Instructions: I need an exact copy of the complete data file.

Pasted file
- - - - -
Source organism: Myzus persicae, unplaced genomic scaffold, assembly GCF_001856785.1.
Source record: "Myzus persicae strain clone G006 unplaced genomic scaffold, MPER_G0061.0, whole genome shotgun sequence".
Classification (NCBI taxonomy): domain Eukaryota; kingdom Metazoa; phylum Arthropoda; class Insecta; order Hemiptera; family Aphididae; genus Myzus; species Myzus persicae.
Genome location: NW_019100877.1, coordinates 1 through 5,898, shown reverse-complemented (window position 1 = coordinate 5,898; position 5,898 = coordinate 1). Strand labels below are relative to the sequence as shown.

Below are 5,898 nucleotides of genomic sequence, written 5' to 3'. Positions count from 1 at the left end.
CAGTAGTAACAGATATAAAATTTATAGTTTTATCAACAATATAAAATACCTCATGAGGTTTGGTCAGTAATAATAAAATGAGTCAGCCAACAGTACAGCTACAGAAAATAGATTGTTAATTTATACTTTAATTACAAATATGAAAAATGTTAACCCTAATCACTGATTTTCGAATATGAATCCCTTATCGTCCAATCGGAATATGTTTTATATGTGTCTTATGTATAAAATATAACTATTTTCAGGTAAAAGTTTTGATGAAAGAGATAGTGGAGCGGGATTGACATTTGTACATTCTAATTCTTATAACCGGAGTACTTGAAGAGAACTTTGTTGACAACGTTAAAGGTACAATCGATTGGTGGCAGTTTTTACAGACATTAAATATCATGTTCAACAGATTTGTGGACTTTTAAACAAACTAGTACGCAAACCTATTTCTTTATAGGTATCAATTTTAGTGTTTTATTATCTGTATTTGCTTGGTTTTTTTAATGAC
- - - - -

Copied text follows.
Source organism: Myzus persicae, unplaced genomic scaffold, assembly GCF_001856785.1.
Source record: "Myzus persicae strain clone G006 unplaced genomic scaffold, MPER_G0061.0, whole genome shotgun sequence".
Classification (NCBI taxonomy): domain Eukaryota; kingdom Metazoa; phylum Arthropoda; class Insecta; order Hemiptera; family Aphididae; genus Myzus; species Myzus persicae.
Genome location: NW_019100877.1, coordinates 1 through 5,898, shown reverse-complemented (window position 1 = coordinate 5,898; position 5,898 = coordinate 1). Strand labels below are relative to the sequence as shown.

Below are 5,898 nucleotides of genomic sequence, written 5' to 3'. Positions count from 1 at the left end.
CAGTAGTAACAGATATAAAATTTATAGTTTTATCAACAATATAAAATACCTCATGAGGTTTGGTCAGTAATAATAAAATGAGTCAGCCAACAGTACAGCTACAGAAAATAGATTGTTAATTTATACTTTAATTACAAATATGAAAAATGTTAACCCTAATCACTGATTTTCGAATATGAATCCCTTATCGTCCAATCGGAATATGTTTTATATGTGTCTTATGTATAAAATATAACTATTTTCAGGTAAAAGTTTTGATGAAAGAGATAGTGGAGCGGGATTGACATTTGTACATTCTAATTCTTATAACCGGAGTACTTGAAGAGAACTTTGTTGACAACGTTAAAGGTACAATCGATTGGTGGCAGTTTTTACAGACATTAAATATCATGTTCAACAGATTTGTGGACTTTTAAACAAACTAGTACGCAAACCTATTTCTTTATAGGTATCAATTTTAGTGTTTTATTATCTGTATTTGCTTGGTTTTTTTAATGAC